Kurdish separatist leader Abdullah Ocalan, once Turkey's most sought after fugitive, said today that various Turkish governments and a senior military official had approached him over the past several years to negotiate a peace settlement with his insurgent movement.

Speaking during the second day of his treason trial here on a prison island in the Sea of Marmara south of Istanbul, Ocalan said members of his outlawed Kurdish Workers' Party met with a Turkish army colonel in Europe last year to discuss ways to end the rebel group's 15-year battle for self-rule in Turkey's largely Kurdish southeast region. And in 1993, he said, a cease-fire was brokered with then-President Turgut Ozal through an Iraqi Kurdish leader.

Ocalan's testimony contradicted the public stance of successive governments, which have said consistently that they would refuse to negotiate with him. But there have been persistent rumors of covert contacts between Turkish officials and rebel representatives aimed at ending the Kurdish insurgency. Ocalan is facing the death penalty on treason charges arising from his leadership of that insurgency, which has taken more than 30,000 lives.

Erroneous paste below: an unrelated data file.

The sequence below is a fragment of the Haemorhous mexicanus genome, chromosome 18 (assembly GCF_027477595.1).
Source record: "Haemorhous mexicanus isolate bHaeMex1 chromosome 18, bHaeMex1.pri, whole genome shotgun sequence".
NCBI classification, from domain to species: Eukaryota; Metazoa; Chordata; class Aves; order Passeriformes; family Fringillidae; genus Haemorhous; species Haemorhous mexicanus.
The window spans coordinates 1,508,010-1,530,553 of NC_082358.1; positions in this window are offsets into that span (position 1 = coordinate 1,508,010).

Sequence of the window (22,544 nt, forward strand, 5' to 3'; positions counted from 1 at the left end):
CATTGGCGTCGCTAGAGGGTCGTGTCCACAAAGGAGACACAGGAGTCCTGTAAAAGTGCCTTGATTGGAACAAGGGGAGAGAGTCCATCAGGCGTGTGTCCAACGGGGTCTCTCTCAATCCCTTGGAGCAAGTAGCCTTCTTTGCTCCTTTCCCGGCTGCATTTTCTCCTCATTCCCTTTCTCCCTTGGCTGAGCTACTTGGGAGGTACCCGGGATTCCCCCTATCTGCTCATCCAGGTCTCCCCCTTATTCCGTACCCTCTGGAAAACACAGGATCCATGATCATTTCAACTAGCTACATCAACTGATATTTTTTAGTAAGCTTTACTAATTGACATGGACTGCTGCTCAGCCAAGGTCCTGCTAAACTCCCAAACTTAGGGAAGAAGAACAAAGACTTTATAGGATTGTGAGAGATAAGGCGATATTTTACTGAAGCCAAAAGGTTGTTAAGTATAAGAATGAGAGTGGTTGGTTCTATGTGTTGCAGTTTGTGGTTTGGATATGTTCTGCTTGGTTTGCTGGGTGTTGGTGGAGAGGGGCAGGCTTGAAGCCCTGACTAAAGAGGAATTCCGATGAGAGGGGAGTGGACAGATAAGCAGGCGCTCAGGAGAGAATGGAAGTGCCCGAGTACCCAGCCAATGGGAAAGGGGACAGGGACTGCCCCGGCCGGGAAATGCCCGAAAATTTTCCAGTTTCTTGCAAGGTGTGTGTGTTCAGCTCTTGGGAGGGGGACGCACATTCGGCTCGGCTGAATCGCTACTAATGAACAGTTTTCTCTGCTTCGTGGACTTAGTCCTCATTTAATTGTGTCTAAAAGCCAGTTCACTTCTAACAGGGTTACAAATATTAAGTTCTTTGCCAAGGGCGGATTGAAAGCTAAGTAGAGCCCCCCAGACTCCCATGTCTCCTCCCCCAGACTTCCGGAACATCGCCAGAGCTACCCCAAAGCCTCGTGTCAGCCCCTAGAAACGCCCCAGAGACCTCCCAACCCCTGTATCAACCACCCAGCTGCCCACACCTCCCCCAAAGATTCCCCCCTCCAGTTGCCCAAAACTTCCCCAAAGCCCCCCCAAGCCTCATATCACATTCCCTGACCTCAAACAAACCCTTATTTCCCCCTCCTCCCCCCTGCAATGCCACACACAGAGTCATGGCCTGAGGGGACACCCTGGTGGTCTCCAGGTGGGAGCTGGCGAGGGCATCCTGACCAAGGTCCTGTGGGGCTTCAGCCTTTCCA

A Turkish official at the trial dismissed Ocalan's claims as "ridiculous," but Ocalan said he had a copy of a letter sent to him in 1996 by Necmettin Erbakan, then Turkey's prime minister, in which he asked Ocalan's men to lay down their arms so the government could proceed with a massive economic reform program for the impoverished Kurdish provinces.

Ocalan said the letter was in an archive in Damascus, the Syrian capital. Ocalan was based there until last October, when Syria expelled him, forcing him into a quest for asylum that lasted four months and ended with his capture in February by Turkish agents in Kenya. Ocalan did not explain why none of the truce initiatives had succeeded, and the presiding judge did not seek clarification.

In other testimony, Ocalan confirmed prosecutors' charges that his group had received training in various European countries, including Greece and the Netherlands, saying this was done with the full knowledge of officials there. He also repeated appeals made in court Monday that his life be spared so he could "serve the Turkish state" by helping negotiate an end to the separatist conflict.

His denial of many of the charges listed in a 139-page indictment read aloud Monday infuriated scores of relatives of slain Turkish soldiers present at the trial. He blamed many rebel attacks against Turkish and Kurdish civilians on a power struggle within his separatist faction in the early 1990s. "I have always been opposed to killing civilians," he said.